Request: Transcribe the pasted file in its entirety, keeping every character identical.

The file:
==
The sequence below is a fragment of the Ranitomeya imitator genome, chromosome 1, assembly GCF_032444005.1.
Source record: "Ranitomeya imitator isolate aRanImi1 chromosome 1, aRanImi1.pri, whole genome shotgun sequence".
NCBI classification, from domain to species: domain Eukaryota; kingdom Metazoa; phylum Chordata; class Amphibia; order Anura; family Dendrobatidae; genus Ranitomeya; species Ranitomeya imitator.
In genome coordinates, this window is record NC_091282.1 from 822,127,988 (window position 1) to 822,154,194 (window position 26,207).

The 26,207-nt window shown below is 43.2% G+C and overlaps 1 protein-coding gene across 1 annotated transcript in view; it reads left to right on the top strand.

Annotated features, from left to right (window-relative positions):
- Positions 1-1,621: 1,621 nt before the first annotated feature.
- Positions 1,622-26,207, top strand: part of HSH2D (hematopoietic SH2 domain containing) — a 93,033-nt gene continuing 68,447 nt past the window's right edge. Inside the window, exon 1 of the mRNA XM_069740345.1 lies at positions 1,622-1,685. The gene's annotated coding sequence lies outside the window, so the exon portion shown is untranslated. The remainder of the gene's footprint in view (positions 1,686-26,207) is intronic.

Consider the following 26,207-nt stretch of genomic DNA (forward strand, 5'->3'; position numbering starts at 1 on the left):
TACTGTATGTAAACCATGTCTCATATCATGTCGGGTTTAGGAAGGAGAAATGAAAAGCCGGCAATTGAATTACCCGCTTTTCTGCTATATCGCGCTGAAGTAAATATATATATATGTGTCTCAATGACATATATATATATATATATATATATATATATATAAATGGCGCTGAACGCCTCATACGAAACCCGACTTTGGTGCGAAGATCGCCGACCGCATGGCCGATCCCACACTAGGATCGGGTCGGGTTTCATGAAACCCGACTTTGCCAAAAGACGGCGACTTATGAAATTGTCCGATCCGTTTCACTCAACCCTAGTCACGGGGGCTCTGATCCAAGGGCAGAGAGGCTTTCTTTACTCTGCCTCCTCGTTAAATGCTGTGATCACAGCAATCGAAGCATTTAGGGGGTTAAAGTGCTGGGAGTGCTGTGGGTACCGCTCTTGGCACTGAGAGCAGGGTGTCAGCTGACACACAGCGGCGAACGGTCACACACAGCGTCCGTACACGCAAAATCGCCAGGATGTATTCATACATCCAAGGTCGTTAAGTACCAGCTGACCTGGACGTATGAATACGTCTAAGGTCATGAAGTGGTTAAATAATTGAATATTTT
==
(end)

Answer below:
The sequence below is a fragment of the Ranitomeya imitator genome, chromosome 1, assembly GCF_032444005.1.
Source record: "Ranitomeya imitator isolate aRanImi1 chromosome 1, aRanImi1.pri, whole genome shotgun sequence".
NCBI classification, from domain to species: domain Eukaryota; kingdom Metazoa; phylum Chordata; class Amphibia; order Anura; family Dendrobatidae; genus Ranitomeya; species Ranitomeya imitator.
In genome coordinates, this window is record NC_091282.1 from 822,127,988 (window position 1) to 822,154,194 (window position 26,207).

The 26,207-nt window shown below is 43.2% G+C and overlaps 1 protein-coding gene across 1 annotated transcript in view; it reads left to right on the top strand.

Annotated features, from left to right (window-relative positions):
- Positions 1-1,621: 1,621 nt before the first annotated feature.
- Positions 1,622-26,207, top strand: part of HSH2D (hematopoietic SH2 domain containing) — a 93,033-nt gene continuing 68,447 nt past the window's right edge. Inside the window, exon 1 of the mRNA XM_069740345.1 lies at positions 1,622-1,685. The gene's annotated coding sequence lies outside the window, so the exon portion shown is untranslated. The remainder of the gene's footprint in view (positions 1,686-26,207) is intronic.

Consider the following 26,207-nt stretch of genomic DNA (forward strand, 5'->3'; position numbering starts at 1 on the left):
TACTGTATGTAAACCATGTCTCATATCATGTCGGGTTTAGGAAGGAGAAATGAAAAGCCGGCAATTGAATTACCCGCTTTTCTGCTATATCGCGCTGAAGTAAATATATATATATGTGTCTCAATGACATATATATATATATATATATATATATATATATAAATGGCGCTGAACGCCTCATACGAAACCCGACTTTGGTGCGAAGATCGCCGACCGCATGGCCGATCCCACACTAGGATCGGGTCGGGTTTCATGAAACCCGACTTTGCCAAAAGACGGCGACTTATGAAATTGTCCGATCCGTTTCACTCAACCCTAGTCACGGGGGCTCTGATCCAAGGGCAGAGAGGCTTTCTTTACTCTGCCTCCTCGTTAAATGCTGTGATCACAGCAATCGAAGCATTTAGGGGGTTAAAGTGCTGGGAGTGCTGTGGGTACCGCTCTTGGCACTGAGAGCAGGGTGTCAGCTGACACACAGCGGCGAACGGTCACACACAGCGTCCGTACACGCAAAATCGCCAGGATGTATTCATACATCCAAGGTCGTTAAGTACCAGCTGACCTGGACGTATGAATACGTCTAAGGTCATGAAGTGGTTAAATAATTGAATATTTT